- Special Reports
Recently becoming the nation’s largest minority, Hispanics are absorbing the academic limelight as Latino youth establish their dominance in college classrooms across the country.
According to Hispanic Outlook in Higher Education magazine’s 2013 report “Top 100 Schools for Hispanic Students,” more than 2.5 million Hispanics were enrolled in nonprofit institutions in 2011-2012. The U.S Bureau of Labor Statistics indicates that nearly seven out of 10 Hispanic high school graduates in 2012 enrolled in college, outnumbering that of their White counterparts. Over half of these new college-goers choose to attend Hispanic-Serving Institutions, which the Higher Education Act defines as nonprofit degree-granting institutions with full-time undergraduate enrollments of at least 25 percent Hispanic.
While these numbers illustrate a statistical breakthrough in Hispanics’ desire to become academically astute and socially progressive, the task of cultivating the necessities required to recruit, retain and promote these aspiring college graduates can largely be attributed to the dedication of those employed at Hispanic-Serving Institutions.
Under the advisement of founding President Dr. Shirley Reed, South Texas College was established 20 years ago as a community college dedicated to serving the needs of Hispanics and has propelled in recent years due to its dual-enrollment program, which has become a local attraction for high school students.
“Our goal was to create a college-going culture in our region,” says Reed. “Going to college was just not an opportunity for most of our families, so we believe that, by starting students early in high school, that we will plant the seed that everybody can and should go to college.”
That seed has grown to serve a 96 percent Hispanic student population, and, in 2012, approximately 12,000 students from 68 high schools were admitted into the dual-enrollment program.
“We are learning from this program that success breeds success,” Reed says. “When students are successful in high school taking college classes, they want to take more, and we have large numbers who actually earn a two-year associate degree while in high school.”
While more than 51 percent of Hispanic students choose to attend two-year universities like South Texas, Reed’s goal is to ensure that her scholars have a plan after South Texas. Incoming students in the program receive strategic counseling and devise degree plans that outline if they will enter the workforce or pursue a bachelor’s program after receiving their federally funded associate degree.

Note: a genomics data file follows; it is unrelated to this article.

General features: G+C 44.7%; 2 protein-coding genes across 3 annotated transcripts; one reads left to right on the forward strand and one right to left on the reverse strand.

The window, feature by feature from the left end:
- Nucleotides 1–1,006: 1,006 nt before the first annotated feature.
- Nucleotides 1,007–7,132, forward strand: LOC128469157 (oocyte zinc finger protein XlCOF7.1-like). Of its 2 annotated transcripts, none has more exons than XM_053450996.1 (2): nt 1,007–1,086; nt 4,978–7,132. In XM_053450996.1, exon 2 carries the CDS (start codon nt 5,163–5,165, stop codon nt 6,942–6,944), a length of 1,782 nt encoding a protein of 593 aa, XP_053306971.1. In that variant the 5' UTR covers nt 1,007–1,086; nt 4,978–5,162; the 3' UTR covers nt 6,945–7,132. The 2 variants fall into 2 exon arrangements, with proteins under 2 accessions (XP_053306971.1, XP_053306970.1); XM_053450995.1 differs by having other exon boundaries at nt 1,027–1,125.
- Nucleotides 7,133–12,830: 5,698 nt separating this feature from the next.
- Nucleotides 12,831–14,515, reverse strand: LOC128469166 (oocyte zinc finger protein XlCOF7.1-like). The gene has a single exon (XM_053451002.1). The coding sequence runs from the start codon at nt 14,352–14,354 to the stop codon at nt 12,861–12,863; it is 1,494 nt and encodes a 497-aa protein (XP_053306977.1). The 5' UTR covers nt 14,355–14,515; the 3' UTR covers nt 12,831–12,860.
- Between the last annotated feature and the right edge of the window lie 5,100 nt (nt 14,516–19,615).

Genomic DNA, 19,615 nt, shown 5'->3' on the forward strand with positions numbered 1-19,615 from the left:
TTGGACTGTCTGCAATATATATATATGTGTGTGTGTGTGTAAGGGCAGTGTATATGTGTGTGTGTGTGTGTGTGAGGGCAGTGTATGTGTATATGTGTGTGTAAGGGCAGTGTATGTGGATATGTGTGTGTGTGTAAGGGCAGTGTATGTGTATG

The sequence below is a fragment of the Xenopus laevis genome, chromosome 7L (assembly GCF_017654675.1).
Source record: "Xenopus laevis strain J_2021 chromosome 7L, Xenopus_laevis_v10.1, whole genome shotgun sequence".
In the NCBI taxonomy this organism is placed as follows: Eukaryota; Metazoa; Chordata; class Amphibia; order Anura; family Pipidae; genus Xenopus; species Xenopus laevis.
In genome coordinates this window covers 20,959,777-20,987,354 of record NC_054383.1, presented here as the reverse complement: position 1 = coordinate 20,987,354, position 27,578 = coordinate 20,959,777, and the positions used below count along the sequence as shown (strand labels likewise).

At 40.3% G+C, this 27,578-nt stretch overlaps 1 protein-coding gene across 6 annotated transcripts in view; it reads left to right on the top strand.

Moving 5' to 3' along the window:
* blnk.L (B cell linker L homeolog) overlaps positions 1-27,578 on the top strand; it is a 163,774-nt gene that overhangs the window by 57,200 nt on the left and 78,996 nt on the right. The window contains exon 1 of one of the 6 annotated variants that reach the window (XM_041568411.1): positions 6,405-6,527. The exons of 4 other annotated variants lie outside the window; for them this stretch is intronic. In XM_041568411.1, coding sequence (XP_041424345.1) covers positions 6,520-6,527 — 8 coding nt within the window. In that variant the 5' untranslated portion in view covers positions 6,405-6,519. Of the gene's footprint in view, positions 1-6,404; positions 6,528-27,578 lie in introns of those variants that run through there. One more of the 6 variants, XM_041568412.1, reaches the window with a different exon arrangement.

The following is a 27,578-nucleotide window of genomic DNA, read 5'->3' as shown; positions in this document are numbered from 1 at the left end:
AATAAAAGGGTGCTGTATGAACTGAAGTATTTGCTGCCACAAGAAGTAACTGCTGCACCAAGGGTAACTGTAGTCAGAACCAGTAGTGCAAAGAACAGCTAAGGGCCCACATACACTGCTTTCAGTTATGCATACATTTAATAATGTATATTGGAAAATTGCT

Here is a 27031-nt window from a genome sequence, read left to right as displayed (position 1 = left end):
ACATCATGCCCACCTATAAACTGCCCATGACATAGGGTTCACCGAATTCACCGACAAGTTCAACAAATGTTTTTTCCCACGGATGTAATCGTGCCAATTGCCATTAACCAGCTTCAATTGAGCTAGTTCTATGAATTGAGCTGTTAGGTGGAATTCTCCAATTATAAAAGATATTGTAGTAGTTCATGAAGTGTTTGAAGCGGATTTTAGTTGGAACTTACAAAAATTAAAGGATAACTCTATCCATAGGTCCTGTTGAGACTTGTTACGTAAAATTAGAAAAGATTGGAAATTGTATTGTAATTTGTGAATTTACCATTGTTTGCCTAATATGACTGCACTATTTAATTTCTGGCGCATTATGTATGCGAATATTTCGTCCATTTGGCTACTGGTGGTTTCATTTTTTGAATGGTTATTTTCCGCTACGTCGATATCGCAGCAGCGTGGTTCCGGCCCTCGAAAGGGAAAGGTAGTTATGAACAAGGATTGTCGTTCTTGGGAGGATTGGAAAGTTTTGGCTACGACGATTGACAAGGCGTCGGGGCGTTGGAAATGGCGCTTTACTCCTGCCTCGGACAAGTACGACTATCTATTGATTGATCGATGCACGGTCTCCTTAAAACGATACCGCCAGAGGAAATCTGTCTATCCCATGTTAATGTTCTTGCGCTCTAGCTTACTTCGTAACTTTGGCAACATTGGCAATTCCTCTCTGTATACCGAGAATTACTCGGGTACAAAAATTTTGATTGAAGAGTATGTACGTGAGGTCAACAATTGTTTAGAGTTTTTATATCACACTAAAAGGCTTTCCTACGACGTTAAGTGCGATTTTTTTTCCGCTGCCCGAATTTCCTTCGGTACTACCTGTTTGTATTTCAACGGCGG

In Orange County, the University of California, Fullerton, is also a proprietor of engaging with youth, starting as early as elementary school.
Dawn Valencia, Fullerton’s director of university outreach, says that creating substantial programming in the community is one of her department’s greatest strengths.
“Instead of us saying, ‘hey this is what you need,’ we work with the community to see what makes sense,” says Valencia. “We are not just located in Orange County; we are a part of Orange County.”
Through programming catered to college-preparedness, Valencia meets students with dreams of pursuing degrees, as well as those who believe that attending college is not the most logical step after high school.
“We’re in the business of providing hope,” says Valencia. “We get the opportunity to inspire students, and we get a chance help them answer questions that they didn’t even know they had.”
Fullerton’s presence in the community has rendered its student population 33 percent Hispanic.
Having benefited from projects like those that she runs at Fullerton, Valencia finds the most enjoyment in her career through building an even greater generation of successful minorities.
Urbina Marcel shares this sentiment of reciprocity at his alma mater, Florida International University—Miami’s first and only public research university, offering bachelor’s, master’s and doctoral degrees to students—61 percent of whom are Hispanic. As an admissions coordinator, Marcel’s workload includes participating in college fairs for recruitment, managing paperwork for incoming students and preparing admitted students for orientation before the first day of classes.